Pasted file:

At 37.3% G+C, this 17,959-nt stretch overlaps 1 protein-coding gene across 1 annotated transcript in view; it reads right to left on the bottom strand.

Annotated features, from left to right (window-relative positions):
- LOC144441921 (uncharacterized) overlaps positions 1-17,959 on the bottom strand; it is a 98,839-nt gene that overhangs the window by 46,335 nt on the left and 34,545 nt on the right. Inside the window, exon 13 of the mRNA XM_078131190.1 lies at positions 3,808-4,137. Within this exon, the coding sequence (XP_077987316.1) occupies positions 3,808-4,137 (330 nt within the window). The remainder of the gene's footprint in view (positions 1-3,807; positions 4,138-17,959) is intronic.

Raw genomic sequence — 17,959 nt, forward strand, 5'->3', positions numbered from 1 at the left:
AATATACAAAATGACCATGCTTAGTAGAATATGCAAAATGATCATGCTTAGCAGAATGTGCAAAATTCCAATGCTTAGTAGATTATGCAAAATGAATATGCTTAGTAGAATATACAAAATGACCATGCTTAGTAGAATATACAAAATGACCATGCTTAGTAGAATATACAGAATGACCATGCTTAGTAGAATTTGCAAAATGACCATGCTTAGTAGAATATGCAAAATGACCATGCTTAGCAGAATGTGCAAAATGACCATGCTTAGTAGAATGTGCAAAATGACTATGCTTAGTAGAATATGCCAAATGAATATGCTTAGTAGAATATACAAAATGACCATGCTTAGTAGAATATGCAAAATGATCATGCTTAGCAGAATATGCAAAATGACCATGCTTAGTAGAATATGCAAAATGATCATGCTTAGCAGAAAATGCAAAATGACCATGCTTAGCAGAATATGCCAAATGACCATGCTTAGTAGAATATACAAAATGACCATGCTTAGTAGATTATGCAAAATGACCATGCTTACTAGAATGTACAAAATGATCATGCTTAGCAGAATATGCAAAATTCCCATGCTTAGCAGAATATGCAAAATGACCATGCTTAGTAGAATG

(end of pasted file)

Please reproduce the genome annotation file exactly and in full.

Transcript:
At 37.3% G+C, this 17,959-nt stretch overlaps 1 protein-coding gene across 1 annotated transcript in view; it reads right to left on the bottom strand.

Annotated features, from left to right (window-relative positions):
- LOC144441921 (uncharacterized) overlaps positions 1-17,959 on the bottom strand; it is a 98,839-nt gene that overhangs the window by 46,335 nt on the left and 34,545 nt on the right. Inside the window, exon 13 of the mRNA XM_078131190.1 lies at positions 3,808-4,137. Within this exon, the coding sequence (XP_077987316.1) occupies positions 3,808-4,137 (330 nt within the window). The remainder of the gene's footprint in view (positions 1-3,807; positions 4,138-17,959) is intronic.

Raw genomic sequence — 17,959 nt, forward strand, 5'->3', positions numbered from 1 at the left:
AATATACAAAATGACCATGCTTAGTAGAATATGCAAAATGATCATGCTTAGCAGAATGTGCAAAATTCCAATGCTTAGTAGATTATGCAAAATGAATATGCTTAGTAGAATATACAAAATGACCATGCTTAGTAGAATATACAAAATGACCATGCTTAGTAGAATATACAGAATGACCATGCTTAGTAGAATTTGCAAAATGACCATGCTTAGTAGAATATGCAAAATGACCATGCTTAGCAGAATGTGCAAAATGACCATGCTTAGTAGAATGTGCAAAATGACTATGCTTAGTAGAATATGCCAAATGAATATGCTTAGTAGAATATACAAAATGACCATGCTTAGTAGAATATGCAAAATGATCATGCTTAGCAGAATATGCAAAATGACCATGCTTAGTAGAATATGCAAAATGATCATGCTTAGCAGAAAATGCAAAATGACCATGCTTAGCAGAATATGCCAAATGACCATGCTTAGTAGAATATACAAAATGACCATGCTTAGTAGATTATGCAAAATGACCATGCTTACTAGAATGTACAAAATGATCATGCTTAGCAGAATATGCAAAATTCCCATGCTTAGCAGAATATGCAAAATGACCATGCTTAGTAGAATG